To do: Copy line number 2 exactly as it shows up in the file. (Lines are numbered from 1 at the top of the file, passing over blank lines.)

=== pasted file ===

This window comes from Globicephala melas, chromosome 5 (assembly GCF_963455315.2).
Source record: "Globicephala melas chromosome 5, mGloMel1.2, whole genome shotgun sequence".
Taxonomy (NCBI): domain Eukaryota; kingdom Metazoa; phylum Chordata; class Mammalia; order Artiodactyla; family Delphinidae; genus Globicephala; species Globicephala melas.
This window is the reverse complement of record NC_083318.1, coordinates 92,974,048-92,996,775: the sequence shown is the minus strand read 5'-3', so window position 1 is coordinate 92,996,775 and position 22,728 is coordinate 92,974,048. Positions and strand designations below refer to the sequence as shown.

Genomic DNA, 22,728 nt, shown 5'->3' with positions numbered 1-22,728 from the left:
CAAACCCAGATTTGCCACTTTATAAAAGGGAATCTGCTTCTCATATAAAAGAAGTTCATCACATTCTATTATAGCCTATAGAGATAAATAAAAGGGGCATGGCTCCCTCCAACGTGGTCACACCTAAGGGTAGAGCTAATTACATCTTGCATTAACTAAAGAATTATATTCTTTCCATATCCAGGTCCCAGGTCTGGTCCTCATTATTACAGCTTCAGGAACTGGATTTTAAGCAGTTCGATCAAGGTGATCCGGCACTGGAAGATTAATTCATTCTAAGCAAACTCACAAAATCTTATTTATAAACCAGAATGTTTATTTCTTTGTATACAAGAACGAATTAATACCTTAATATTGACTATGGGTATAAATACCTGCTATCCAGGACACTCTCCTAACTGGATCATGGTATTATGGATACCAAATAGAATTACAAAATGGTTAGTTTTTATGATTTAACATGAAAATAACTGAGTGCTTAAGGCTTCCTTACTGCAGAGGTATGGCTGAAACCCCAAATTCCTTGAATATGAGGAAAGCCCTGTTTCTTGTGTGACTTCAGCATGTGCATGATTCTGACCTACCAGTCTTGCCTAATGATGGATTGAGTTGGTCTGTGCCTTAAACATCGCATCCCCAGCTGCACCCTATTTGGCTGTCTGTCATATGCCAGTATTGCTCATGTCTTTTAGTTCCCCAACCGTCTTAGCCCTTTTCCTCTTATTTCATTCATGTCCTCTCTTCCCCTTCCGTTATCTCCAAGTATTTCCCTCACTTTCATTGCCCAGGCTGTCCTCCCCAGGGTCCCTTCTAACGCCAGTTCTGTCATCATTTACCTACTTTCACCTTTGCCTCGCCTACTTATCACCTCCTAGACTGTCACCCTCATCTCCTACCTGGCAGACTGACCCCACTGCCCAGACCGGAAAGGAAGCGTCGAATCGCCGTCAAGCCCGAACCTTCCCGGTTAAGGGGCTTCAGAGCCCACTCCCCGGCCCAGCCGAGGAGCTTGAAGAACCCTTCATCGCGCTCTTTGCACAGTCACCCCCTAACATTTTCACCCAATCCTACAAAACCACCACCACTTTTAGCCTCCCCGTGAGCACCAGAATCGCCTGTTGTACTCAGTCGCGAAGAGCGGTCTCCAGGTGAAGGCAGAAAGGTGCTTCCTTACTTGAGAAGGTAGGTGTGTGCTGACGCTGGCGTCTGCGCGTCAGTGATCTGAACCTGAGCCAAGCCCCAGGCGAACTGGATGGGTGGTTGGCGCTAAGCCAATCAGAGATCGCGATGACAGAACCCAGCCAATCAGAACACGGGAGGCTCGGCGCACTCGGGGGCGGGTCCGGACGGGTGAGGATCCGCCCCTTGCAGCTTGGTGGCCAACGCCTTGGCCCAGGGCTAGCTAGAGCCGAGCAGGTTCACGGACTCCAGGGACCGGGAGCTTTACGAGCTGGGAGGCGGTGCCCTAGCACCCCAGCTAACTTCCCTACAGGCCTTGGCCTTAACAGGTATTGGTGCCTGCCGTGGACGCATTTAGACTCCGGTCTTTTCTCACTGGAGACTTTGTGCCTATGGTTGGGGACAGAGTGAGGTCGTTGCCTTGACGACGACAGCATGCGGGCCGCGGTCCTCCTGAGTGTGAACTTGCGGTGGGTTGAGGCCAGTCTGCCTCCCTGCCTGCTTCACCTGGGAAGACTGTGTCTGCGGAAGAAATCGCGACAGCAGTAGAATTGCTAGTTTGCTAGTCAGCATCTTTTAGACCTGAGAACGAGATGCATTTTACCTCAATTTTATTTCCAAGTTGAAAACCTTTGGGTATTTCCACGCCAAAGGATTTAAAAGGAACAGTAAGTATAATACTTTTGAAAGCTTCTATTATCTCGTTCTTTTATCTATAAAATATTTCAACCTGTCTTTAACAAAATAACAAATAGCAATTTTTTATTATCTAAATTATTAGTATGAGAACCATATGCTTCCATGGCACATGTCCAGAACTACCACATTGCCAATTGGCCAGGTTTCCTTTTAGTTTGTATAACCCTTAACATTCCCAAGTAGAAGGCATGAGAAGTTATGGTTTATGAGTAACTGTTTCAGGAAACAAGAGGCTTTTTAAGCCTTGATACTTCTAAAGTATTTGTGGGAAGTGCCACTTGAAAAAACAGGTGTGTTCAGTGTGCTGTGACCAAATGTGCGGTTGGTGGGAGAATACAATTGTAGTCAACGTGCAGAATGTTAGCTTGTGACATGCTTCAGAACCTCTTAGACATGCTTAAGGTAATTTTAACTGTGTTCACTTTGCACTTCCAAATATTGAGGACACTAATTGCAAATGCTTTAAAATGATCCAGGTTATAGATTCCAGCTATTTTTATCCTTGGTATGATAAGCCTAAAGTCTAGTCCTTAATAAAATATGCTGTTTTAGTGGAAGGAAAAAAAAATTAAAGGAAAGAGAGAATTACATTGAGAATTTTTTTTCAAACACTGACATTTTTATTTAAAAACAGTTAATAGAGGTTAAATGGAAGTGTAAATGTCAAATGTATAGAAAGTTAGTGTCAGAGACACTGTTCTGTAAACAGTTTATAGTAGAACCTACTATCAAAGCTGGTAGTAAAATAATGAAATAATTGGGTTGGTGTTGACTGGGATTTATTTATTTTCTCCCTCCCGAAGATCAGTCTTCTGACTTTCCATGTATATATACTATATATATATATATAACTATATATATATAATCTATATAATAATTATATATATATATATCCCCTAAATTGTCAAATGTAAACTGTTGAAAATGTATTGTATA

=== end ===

Source record: "Globicephala melas chromosome 5, mGloMel1.2, whole genome shotgun sequence".